and the realisation has dawned that they regularly get less out of the
relationship than they put in. These will drift in and out of the game,
as they get used up and new players are sought.
There is quite a
complex interaction of players going on - but there is one important
fact that maintains the dynamics of the game - there is one overall
direction of flow of energy, usually towards one person in the centre.
The person to whom "everything just happens" and to whom it
is "never their fault".
So, having recognised
that you're "in the game" what do you do to "get out
First of all, a
good test to see who is gaining and who is losing is to ask yourself
how you feel in relation to the other players. Overall, do you feel
drained, put upon, or used by them? Do you feel you gained from them?
Or does it feel balanced with equal give and take?
If you're a lesser
player, one of the "Making Allowances", then it depends on
how much credit you give them to start with, how quickly it runs out
or how soon you recognise the game. You can start by making all interactions
with them clear and not being pushed into "Making Allowances"
beyond what you deem to be reasonable. Be careful, as it is very easy
to go from "Making Allowances" to "Doormat in the Making"
and after saying NO it might cost you something by "Feeling Guilty".
Most likely at some point, you will decide that enough is enough and
just leave the game, feeling a bit short-changed but also a bit wiser
for the experience.
If you're a "Doormat
in the Making", you need to be very, very careful and start drawing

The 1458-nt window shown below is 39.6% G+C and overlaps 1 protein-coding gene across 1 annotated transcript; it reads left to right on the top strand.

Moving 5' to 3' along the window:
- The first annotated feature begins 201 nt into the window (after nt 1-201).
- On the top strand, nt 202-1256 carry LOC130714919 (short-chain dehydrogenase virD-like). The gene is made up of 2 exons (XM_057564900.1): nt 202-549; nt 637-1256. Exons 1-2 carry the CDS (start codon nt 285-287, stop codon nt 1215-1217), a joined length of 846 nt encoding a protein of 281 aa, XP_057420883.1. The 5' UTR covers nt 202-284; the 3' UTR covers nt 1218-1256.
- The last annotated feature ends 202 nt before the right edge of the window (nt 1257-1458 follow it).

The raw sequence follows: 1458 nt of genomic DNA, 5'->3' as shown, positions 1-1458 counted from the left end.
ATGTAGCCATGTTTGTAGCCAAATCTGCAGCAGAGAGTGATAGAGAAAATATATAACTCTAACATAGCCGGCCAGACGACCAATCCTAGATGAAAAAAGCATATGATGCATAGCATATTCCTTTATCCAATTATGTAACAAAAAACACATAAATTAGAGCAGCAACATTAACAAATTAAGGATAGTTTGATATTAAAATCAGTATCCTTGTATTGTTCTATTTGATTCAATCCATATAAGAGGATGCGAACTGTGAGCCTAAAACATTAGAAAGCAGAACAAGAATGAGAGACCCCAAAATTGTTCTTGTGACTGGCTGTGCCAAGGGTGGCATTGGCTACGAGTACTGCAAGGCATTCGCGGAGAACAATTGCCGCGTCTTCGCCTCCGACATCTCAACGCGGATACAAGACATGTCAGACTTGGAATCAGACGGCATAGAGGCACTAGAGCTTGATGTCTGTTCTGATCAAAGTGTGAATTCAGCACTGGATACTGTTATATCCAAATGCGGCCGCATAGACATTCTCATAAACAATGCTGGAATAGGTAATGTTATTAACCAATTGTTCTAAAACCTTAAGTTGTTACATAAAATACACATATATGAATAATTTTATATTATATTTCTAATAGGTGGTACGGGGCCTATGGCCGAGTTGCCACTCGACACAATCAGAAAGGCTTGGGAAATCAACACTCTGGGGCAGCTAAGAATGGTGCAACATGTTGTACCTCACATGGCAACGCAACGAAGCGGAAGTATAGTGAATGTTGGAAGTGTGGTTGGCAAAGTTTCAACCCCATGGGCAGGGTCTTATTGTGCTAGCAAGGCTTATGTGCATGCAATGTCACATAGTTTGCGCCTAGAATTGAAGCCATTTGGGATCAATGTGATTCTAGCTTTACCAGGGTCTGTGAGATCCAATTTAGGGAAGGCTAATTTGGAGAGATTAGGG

the line about how much help you are willing to give. You need to stop
being the prop so that the Queen can have an opportunity to learn to
take responsibility for their own actions. Teenagers are a good example
of this process - the average teenager leaves a trail of debris and
disorder around them, as they expect someone else to clean up after
them. It is also never their fault - "the dog ate my homework",
or "the alarm didn't go off", or "I don't know where
the vacuum's kept". But eventually they will leave home and have
to take responsibility for themselves, which means dealing with the
consequences of their actions and cleaning up their own mess. Most of
them will find it in themselves to do this, but of course there will
always be some who will find someone else to do it for them! So, for
your own sake you need to be clear about your own boundaries, so that
you don't become a doormat generally (and all the games that go along
with that position!).
If you're the "Drama
Queen" or the "Stoic Looking for T.L.C", then it's time
for a really long and hard look at how YOU interact with others
and to recognise what is going on around you.
It is also important
to understand that your own sub-conscious mind will create situations
around you that reinforce your thoughts and words. Start to evaluate
the words that you speak about yourself - do you put yourself down all
the time, do you expect bad things to happen, do you reinforce that
you can't cope with life or that you don't deserve anything better?
Self analysis is
one key to personal growth - and I mean be really, really honest with
yourself here - you can't tell yourself lies and expect your sub-conscious
not to be listening!
The other key is
self-love - if you don't love yourself, why do you expect others will?
We'll all go out
to eat food once in a while that someone else has cooked. However, energy
games are more akin to living off fast food and take-aways because we
never learned how to cook or because it seems easier than making our
own! We ultimately pay a big price for this approach - used up friendships,
lack of fulfilment, ill health and unachieved goals.
Eventually if you
realise that IF YOU LOVE YOURSELF AND YOU BELIEVE IN YOURSELF - YOU
DON'T NEED TO PLAY GAMES TO GET OTHER PEOPLE'S ENERGY.
And once you have
that recipe, you can keep on feeding yourself with a nourishing diet
that helps you to live long and prosper.
(J Hargreaves - 14th July 2003)
Energy Games: Drama and Chaos